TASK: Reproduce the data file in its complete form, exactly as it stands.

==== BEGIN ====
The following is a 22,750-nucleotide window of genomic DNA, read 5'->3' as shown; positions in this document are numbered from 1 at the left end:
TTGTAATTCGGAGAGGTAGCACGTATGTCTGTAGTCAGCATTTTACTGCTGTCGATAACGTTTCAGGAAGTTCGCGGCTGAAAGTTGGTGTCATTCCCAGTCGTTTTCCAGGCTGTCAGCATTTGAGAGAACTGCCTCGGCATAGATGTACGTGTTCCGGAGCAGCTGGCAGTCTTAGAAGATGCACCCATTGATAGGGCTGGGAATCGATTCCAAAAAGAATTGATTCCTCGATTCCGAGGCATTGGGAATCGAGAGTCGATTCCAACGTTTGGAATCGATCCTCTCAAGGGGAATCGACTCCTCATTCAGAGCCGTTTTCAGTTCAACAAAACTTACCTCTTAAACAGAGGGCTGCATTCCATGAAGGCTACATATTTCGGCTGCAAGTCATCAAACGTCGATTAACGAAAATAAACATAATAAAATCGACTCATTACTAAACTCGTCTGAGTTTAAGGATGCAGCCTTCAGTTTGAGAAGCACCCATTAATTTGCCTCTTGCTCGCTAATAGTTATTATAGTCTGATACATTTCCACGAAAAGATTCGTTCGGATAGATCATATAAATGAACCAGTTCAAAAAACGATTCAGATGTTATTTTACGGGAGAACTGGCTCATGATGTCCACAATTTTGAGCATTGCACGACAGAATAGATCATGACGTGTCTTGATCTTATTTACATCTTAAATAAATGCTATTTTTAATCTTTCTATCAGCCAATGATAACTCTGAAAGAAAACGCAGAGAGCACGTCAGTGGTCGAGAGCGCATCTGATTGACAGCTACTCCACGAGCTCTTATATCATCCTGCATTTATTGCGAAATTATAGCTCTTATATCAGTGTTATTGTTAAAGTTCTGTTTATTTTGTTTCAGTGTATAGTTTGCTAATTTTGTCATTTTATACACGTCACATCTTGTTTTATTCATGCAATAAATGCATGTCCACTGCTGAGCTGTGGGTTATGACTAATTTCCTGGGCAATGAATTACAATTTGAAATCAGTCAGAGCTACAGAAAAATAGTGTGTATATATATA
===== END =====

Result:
The following is a 22,750-nucleotide window of genomic DNA, read 5'->3' as shown; positions in this document are numbered from 1 at the left end:
TTGTAATTCGGAGAGGTAGCACGTATGTCTGTAGTCAGCATTTTACTGCTGTCGATAACGTTTCAGGAAGTTCGCGGCTGAAAGTTGGTGTCATTCCCAGTCGTTTTCCAGGCTGTCAGCATTTGAGAGAACTGCCTCGGCATAGATGTACGTGTTCCGGAGCAGCTGGCAGTCTTAGAAGATGCACCCATTGATAGGGCTGGGAATCGATTCCAAAAAGAATTGATTCCTCGATTCCGAGGCATTGGGAATCGAGAGTCGATTCCAACGTTTGGAATCGATCCTCTCAAGGGGAATCGACTCCTCATTCAGAGCCGTTTTCAGTTCAACAAAACTTACCTCTTAAACAGAGGGCTGCATTCCATGAAGGCTACATATTTCGGCTGCAAGTCATCAAACGTCGATTAACGAAAATAAACATAATAAAATCGACTCATTACTAAACTCGTCTGAGTTTAAGGATGCAGCCTTCAGTTTGAGAAGCACCCATTAATTTGCCTCTTGCTCGCTAATAGTTATTATAGTCTGATACATTTCCACGAAAAGATTCGTTCGGATAGATCATATAAATGAACCAGTTCAAAAAACGATTCAGATGTTATTTTACGGGAGAACTGGCTCATGATGTCCACAATTTTGAGCATTGCACGACAGAATAGATCATGACGTGTCTTGATCTTATTTACATCTTAAATAAATGCTATTTTTAATCTTTCTATCAGCCAATGATAACTCTGAAAGAAAACGCAGAGAGCACGTCAGTGGTCGAGAGCGCATCTGATTGACAGCTACTCCACGAGCTCTTATATCATCCTGCATTTATTGCGAAATTATAGCTCTTATATCAGTGTTATTGTTAAAGTTCTGTTTATTTTGTTTCAGTGTATAGTTTGCTAATTTTGTCATTTTATACACGTCACATCTTGTTTTATTCATGCAATAAATGCATGTCCACTGCTGAGCTGTGGGTTATGACTAATTTCCTGGGCAATGAATTACAATTTGAAATCAGTCAGAGCTACAGAAAAATAGTGTGTATATATATA